Navigating Streams of Paper.
"I have so much paperwork that I've little time to actually counsel," is the lament of many school counselors. In my position as a middle school guidance counselor, every day brings new knowledge, new challenges and more paperwork. Sometimes the volume of paper and array of duties can be overwhelming. With three years behind me, I sometimes still feel like a novice, but I've discovered three tools that provide organization and sanity in my busy, demanding guidance position. These three lifesavers are:
* A three-ring binder
* daily log
* A tickler file
This is very helpful for organizing the sundry notes and sample forms that begin accumulating from the first day on the job. Initially, I started with a 1-1/2-inch binder, but before the end of the year, I had expanded to a three-inch binder.
The following arrangement has served me well, but each situation will be different, so use what seems applicable to your given circumstances. I've listed just a few examples of documents you might place behind designated dividers.
Inside front cover sleeve:
Place blank, three-hole-punched log sheets.
Within binder, front to back:
1) Log sheets in date order, with the most current logs forward
2) Clear sleeves containing
- school map
- bell schedule
- lunch schedule
- faculty and staff roster
- magazine clippings on stress management (Hey, it's your book--put anything legal you want in it!)
3) Labeled dividers
* beginning of the year--orientation dates, notes on class lists and teachers desiring to do homebound or tutor
* computer data--notes to help you navigate your computer system
* end of the year--copies of end-of-year forms given to teachers to complete, your own to-do lists and failure notice information
* Exceptional Student Education (ESE)--ESE class hours calculated list, grade class lists of ESE students and ESE forms with other notes written directly on them
* ESE referrals--procedural outline, referral forms with notes recorded on them and notes pertinent to referral process
* General--This section is for everything that doesn't fit elsewhere. These may be separate divisions if you have enough information on any one area--homebound and home schooling information; sample forms of child study team report and referral for county mental health; attendance policy; dress code policy; phone, fax machine and copier operation. (Obviously, I'm not mechanically oriented!)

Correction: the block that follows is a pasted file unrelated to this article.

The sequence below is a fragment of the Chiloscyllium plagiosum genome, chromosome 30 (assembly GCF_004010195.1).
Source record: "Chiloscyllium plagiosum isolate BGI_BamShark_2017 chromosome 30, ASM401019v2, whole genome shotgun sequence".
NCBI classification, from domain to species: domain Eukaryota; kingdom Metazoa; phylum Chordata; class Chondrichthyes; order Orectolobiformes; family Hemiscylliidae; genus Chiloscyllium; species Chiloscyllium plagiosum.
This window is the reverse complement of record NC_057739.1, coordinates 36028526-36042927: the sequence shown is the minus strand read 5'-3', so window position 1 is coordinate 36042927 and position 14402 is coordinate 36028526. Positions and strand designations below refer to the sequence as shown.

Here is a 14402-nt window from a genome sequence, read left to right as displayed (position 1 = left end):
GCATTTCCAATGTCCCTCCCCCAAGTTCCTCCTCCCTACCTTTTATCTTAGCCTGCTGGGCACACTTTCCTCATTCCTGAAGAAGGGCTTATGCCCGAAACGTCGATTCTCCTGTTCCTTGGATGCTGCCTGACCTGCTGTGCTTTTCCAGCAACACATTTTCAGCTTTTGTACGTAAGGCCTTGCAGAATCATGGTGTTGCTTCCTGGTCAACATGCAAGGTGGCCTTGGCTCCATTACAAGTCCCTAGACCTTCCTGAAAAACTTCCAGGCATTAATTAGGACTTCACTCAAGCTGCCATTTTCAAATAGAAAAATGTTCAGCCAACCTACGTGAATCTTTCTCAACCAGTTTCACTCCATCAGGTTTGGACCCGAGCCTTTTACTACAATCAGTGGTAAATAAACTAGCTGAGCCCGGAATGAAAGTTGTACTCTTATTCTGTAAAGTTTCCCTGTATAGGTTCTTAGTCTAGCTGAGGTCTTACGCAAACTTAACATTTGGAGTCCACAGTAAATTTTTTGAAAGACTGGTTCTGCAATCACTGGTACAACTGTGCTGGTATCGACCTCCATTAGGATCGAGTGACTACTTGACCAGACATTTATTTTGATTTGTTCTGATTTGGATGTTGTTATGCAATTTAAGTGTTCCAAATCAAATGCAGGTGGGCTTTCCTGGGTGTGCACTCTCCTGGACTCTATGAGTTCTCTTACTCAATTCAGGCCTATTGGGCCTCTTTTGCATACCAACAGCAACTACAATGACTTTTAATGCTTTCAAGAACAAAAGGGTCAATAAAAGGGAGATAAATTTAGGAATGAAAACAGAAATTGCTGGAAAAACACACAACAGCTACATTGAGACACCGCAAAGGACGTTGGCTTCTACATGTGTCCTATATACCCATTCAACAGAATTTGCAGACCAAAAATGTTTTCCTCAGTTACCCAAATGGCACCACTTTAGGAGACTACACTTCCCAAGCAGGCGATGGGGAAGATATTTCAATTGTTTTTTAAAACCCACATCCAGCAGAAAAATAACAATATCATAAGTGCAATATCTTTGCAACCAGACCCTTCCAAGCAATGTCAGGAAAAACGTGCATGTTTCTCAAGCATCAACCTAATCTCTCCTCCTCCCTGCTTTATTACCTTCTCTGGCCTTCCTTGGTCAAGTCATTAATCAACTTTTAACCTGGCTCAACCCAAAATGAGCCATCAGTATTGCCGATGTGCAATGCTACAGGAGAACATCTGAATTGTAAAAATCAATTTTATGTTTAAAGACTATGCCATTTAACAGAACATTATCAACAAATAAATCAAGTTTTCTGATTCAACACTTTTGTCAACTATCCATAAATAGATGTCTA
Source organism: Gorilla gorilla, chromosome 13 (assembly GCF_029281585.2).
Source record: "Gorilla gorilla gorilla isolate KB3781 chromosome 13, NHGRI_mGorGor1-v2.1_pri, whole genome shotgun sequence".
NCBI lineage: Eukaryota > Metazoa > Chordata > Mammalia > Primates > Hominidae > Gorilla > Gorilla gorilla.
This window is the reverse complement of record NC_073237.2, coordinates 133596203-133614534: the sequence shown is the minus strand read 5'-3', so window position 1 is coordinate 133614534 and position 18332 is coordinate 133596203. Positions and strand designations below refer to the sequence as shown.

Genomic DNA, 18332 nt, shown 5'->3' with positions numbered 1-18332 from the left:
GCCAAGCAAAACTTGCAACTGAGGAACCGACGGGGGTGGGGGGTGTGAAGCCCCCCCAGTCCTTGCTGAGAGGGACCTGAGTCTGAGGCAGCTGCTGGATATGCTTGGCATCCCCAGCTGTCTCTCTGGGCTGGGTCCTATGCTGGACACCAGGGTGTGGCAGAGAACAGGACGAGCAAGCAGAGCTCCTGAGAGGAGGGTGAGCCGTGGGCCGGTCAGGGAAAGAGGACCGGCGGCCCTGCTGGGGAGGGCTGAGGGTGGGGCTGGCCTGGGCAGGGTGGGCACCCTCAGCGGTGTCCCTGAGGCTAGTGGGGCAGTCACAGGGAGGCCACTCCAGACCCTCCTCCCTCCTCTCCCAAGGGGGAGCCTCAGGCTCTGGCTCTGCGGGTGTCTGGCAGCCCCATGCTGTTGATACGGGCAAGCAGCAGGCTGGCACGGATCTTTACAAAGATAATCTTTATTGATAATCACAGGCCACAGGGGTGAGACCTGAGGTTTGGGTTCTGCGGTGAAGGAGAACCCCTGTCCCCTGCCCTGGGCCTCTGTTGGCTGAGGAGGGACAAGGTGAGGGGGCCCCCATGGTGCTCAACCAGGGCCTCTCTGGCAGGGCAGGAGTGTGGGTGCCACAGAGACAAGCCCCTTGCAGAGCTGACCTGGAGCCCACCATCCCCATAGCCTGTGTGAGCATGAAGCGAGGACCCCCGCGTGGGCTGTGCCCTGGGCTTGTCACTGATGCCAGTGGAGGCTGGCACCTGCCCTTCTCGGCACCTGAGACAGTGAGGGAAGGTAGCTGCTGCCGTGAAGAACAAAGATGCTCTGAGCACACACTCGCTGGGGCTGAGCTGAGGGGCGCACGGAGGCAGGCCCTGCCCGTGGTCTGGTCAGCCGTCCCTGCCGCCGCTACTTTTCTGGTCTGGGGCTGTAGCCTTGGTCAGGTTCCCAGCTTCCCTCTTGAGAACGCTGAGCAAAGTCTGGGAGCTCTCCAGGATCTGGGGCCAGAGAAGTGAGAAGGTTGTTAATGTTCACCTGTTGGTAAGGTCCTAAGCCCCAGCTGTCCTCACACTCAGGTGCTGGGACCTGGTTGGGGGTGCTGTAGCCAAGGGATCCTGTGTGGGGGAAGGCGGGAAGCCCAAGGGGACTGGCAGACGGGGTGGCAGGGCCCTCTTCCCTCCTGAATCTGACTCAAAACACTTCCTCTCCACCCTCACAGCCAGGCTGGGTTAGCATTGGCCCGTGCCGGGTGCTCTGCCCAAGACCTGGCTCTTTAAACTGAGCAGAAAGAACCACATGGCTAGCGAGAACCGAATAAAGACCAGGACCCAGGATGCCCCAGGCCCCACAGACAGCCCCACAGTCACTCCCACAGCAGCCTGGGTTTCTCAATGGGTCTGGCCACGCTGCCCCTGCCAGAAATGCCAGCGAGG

* Individual Educational Plan (IEP) and staffing meetings--examples of parent letters, notes on required forms, who attends, what to do if a parent requests a student be removed from the program, what to do after IEP/staffing and notes on gifted program
* Limited English Proficient (LEP)--notes on meanings of terms like LY (student is being served in the program), LZ (student can cope in regular classroom), tracking procedures and structure of LEP committee
* Registering--example of forms and list of items needed to register (birth certificate, health record, proof of residence)
* Scheduling--copy of master course schedule (I keep a separate working schedule in my desk tray.), notes on changing and withdrawing students from classes, and retained student list
* Testing--guidelines for participation in state and district assessments and alternative assessments
* 504/Academic Instruction Plan (AIP)--notes on who qualifies for plans and procedures for scheduling meetings to serve or dismiss a student
During your internship to become a guidance counselor, it is usually required that you complete a log of your time and activities for the necessary hours. Although I had not observed any of my mentors keeping track of their daily activities, it was a useful device that this avid journalist has found beneficial on more than one occasion. The most important data to record are names and dates.
Though I have never verbally referred to my log as evidence, I have on many occasions been able to say, "On `such and such' a date, I saw `so and so' or I mailed `such and such.'"
Consider this tool a private journal rather than a public record. It is not meant as legal evidence but as a personal crutch to maneuver around the variety of tasks and interruptions a Counselor must handle. A daily log gives me peace of mind, if nothing else. I refer to it time and again to see if I have completed an activity; which students were referred, when; what date I counseled a particular child; and if, or when, a teacher memo was sent.
Here is a short version of my log sheet:
Counselors Log For: -- Time Activity
I have six hanging file folders at the very front of my desk file drawer, where they are easily accessible. They are labeled for the five workdays--Monday through Friday--and "Next Week." Their purpose is to provide an easy method of follow-up and a quick start for the day, as well as preventing misplacement of important papers. Simply go to the appropriate day of the week and complete the work within that folder. Mondays are the day to also look at the "Next Week" folder then distribute its contents among the daily folders.
These three simple tools, followed faithfully, can help beginning counselors navigate the new job territory. They will help the experienced counselor tame the growing encroachment of the paper jungle and lessen the strain of accountability to students, parents, teachers and administrators.
Cheryl Bennett-Abney is a middle school counselor in Clewiston, Florida. Before becoming a counselor three years ago, she taught high school business courses for 18 years.
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|Title Annotation:||organizational tools for the school counselor|
|Article Type:||Brief Article|
|Date:||Oct 1, 2001|
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